William Butler Yeats' "Adam's Curse"
The poem "Adam's Curse" (William Butler Yeats, reprinted in Richard Ellmann and Robert O'Clair. The Norton Anthology of Modern Poetry, 2nd ed. [W.W. Norton & Company, Inc. 1988] 147-148) carries the theme of a curse throughout the poem, and ties it in with experiences in the text. "Adam's Curse" can make connections with three situations that are central to the poem, and they are the following: first, the "pain and hard work" (footnote 6 p147) of deciphering poetry; next, the "pain and hard work" (p147) of being a woman, and finally the "pain and hard work" (p147) of making love work. These connections create and support the central story of the poem, and give the poem its unique feel. The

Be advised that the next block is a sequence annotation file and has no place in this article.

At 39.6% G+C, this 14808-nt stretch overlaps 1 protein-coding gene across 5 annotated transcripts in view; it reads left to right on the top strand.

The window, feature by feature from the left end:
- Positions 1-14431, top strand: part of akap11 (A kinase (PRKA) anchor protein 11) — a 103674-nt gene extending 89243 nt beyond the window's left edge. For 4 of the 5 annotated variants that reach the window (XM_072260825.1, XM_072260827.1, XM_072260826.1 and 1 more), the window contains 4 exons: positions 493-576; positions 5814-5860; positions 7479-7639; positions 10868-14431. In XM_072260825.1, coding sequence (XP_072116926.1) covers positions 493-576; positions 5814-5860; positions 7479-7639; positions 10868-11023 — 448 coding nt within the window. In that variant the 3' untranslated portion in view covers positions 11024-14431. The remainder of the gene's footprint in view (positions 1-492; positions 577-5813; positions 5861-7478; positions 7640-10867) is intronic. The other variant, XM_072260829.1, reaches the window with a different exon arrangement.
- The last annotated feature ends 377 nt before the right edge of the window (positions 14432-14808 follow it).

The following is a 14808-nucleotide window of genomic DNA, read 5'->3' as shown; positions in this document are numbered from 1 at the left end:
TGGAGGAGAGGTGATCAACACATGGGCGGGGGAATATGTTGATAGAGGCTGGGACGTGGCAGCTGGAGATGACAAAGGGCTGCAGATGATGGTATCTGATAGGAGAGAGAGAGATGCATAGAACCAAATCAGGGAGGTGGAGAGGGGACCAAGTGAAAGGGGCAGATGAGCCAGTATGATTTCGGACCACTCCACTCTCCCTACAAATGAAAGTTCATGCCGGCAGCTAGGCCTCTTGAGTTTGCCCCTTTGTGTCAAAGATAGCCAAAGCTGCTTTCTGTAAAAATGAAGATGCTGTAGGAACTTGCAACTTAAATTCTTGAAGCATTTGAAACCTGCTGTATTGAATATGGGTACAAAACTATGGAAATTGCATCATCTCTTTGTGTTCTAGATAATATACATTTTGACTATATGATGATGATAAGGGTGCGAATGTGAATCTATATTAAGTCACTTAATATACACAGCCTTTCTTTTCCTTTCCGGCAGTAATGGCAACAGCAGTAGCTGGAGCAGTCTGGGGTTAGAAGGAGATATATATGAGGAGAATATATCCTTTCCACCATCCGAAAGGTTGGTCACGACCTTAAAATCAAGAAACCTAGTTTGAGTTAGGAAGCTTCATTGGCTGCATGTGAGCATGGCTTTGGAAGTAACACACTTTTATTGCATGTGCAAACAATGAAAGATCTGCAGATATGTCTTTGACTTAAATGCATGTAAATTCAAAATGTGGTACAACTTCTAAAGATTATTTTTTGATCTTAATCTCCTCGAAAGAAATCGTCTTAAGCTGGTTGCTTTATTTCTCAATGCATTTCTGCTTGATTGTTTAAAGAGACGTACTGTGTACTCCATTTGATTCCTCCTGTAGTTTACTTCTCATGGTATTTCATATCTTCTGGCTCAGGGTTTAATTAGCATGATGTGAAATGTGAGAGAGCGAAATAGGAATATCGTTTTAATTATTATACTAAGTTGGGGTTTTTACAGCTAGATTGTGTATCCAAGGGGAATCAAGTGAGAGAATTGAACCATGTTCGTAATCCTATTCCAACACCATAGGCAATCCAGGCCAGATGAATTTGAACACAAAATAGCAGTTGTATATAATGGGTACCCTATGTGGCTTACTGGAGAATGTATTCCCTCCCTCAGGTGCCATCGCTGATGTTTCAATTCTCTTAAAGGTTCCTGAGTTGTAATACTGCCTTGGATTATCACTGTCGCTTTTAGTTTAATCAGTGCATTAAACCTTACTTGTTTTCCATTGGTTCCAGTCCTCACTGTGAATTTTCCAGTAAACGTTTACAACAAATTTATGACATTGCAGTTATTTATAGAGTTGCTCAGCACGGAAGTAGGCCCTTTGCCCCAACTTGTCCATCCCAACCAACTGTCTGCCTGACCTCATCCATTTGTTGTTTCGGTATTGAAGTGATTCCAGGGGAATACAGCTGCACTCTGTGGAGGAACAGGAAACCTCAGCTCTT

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Sometimes it is difficult to uncover deeply rooted beliefs and ideas, and it is necessary to "scrub"(8) through the "pavement"-not an easy task-to reach the heart of one's true convictions. Even though the three characters deem this kind of work important, "For to articulate sweet sounds together/ Is to work harder than all these…"(10-11), they understand that many of their peers have a different opinion of them. The narrator knows that he is "…thought an idler by the noisy set…"(12), but he and his colleagues keep practicing their profession. This represents a strong conviction and belief in his profession, because it is very difficult to "go against the flow" of the majority, especially when "The martyrs call the world,"(14). In this case these martyrs are the "bankers, schoolmasters, and clergymen,"(13) and the narrator expresses that these men call things as they see them while they promote themselves as martyrs since they have the deserving and honorable professions. The narrator does not actually come out and say this directly, but there is a sense of contempt in his choice of words that it is not hard to infer this explanation. The poem also depicts the difficulty of being a woman, and how she is more than just a pretty face. "…To be born a woman is to know-Although they do not talk of it at school-That we must labour to be beautiful,"(19-21). These lines represent the unspoken rule